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# Intermediate Algebra (saylor.org)

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This course is a continuation of "Beginning Algebra". Algebra allows us to formulate real-world problems in an abstract mathematical term or equation. These equations can then be solved by using techniques you will learn in this course.

This course is a continuation of "Beginning Algebra". Algebra allows us to formulate real-world problems in an abstract mathematical term or equation. These equations can then be solved by using techniques you will learn in this course. For example, if I can ride my bicycle at 5 miles per hour and I live 12 miles from work, how long will it take me to get to work? Or, suppose I am a pitcher for the St. Louis Cardinals and my fast ball is 95 miles per hour, how much time does the hitter have to react to the baseball? And, can you explain why an object thrown up into the air will come back down? If so, can you tell how long it will take for the object to hit the ground? These are all examples of problems that can be stated as an algebraic equation and then solved.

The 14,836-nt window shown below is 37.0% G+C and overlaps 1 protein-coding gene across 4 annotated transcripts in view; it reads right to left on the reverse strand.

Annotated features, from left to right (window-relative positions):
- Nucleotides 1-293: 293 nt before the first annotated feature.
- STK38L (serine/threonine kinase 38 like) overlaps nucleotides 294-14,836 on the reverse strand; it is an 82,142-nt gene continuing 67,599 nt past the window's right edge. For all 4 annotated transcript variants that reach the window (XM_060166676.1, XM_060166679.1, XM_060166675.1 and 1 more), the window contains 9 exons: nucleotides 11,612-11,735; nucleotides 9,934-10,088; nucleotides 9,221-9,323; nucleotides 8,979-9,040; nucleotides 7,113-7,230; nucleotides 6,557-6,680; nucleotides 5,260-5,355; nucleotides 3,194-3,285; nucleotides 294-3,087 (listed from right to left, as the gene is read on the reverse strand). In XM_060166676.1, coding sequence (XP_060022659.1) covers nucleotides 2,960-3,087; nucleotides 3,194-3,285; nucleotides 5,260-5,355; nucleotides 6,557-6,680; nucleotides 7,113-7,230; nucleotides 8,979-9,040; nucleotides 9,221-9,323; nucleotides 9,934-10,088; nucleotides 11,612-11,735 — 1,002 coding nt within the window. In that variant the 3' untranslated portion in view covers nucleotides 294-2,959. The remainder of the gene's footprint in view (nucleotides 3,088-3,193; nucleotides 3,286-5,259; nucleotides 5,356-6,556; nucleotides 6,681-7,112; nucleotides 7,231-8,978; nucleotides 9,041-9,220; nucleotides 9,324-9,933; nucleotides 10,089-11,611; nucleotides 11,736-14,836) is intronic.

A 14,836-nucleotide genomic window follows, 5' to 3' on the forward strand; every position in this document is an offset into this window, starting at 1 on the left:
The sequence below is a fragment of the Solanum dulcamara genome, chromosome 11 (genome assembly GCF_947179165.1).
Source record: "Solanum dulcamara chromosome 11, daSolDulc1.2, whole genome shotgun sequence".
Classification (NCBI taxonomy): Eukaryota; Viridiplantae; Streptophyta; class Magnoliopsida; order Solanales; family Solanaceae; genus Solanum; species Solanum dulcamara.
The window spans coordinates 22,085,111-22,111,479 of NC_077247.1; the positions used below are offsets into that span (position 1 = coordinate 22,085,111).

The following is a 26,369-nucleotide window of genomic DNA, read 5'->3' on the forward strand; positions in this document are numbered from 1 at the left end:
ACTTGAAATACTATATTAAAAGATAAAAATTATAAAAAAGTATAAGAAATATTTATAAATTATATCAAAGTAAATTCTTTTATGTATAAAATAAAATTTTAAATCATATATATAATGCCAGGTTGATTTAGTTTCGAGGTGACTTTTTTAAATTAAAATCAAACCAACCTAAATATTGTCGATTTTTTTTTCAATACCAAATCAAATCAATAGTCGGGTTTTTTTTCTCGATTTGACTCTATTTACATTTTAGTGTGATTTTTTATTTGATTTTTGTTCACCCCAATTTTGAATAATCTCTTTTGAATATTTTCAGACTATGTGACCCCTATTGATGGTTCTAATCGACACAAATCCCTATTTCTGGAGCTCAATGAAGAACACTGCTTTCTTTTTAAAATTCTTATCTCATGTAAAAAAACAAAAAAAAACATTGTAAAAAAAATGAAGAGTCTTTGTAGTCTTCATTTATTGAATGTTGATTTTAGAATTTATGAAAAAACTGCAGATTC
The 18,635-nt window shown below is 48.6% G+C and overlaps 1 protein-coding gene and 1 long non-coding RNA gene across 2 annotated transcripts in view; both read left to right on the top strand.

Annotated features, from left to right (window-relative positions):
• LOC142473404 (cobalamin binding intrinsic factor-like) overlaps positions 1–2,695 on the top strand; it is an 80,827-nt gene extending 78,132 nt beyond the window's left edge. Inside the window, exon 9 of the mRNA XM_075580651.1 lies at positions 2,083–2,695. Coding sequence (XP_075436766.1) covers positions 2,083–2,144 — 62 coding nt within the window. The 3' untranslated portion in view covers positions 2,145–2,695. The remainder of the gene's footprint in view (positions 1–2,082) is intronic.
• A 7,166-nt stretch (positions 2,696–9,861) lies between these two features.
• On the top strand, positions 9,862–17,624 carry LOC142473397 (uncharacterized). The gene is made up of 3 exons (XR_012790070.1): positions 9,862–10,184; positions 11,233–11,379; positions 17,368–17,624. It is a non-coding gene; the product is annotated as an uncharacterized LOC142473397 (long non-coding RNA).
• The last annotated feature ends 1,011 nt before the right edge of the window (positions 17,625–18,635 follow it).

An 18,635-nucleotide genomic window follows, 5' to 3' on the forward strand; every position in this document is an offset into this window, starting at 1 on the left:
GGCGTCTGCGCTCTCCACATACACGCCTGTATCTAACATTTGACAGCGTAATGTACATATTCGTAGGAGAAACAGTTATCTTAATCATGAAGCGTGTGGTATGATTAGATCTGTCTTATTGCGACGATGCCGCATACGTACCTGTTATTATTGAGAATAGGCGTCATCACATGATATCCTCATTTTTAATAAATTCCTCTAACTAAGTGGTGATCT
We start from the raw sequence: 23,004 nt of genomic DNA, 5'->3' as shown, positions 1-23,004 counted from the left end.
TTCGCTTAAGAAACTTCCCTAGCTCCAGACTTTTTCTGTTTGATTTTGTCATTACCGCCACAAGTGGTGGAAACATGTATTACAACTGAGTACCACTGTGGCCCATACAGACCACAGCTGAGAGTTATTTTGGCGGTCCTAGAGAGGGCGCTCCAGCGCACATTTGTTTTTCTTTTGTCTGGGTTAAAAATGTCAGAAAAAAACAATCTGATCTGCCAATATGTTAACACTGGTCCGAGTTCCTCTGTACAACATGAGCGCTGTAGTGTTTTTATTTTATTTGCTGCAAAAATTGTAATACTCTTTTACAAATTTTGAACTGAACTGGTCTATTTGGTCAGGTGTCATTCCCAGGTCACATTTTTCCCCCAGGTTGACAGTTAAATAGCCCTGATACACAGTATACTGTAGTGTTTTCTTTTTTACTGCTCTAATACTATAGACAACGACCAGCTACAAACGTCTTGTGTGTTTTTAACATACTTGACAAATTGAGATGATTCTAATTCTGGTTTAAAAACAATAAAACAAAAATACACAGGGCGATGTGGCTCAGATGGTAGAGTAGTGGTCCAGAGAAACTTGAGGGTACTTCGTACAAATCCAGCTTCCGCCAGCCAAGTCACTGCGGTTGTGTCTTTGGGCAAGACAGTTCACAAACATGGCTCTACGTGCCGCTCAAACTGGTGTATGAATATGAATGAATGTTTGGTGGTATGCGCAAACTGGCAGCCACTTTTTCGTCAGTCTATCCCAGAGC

In this course you will study compound inequalities and solve systems of linear equations. You will then study radicals and rational exponents, followed by quadratic equations and techniques used to solve these equations. Finally, you will study general functions and graphs with an emphasis on the exponential and logarithmic functions. You will apply these skills to solve real-world problems, represented as word problems. Each unit will have its own application problems, based on the concepts to which you have been exposed in the unit. This course is also intended to provide you with a strong foundation for Calculus I.

Upon successful completion of this course, you will be able to:

- solve compound inequalities, absolute value inequalities, and systems of linear equations;

- solve quadratic equations and applications, and also simplify compound fractions;

- solve rational equations and applications;

- use function notation to model real-world problems; and

- use exponential and logarithmic functions.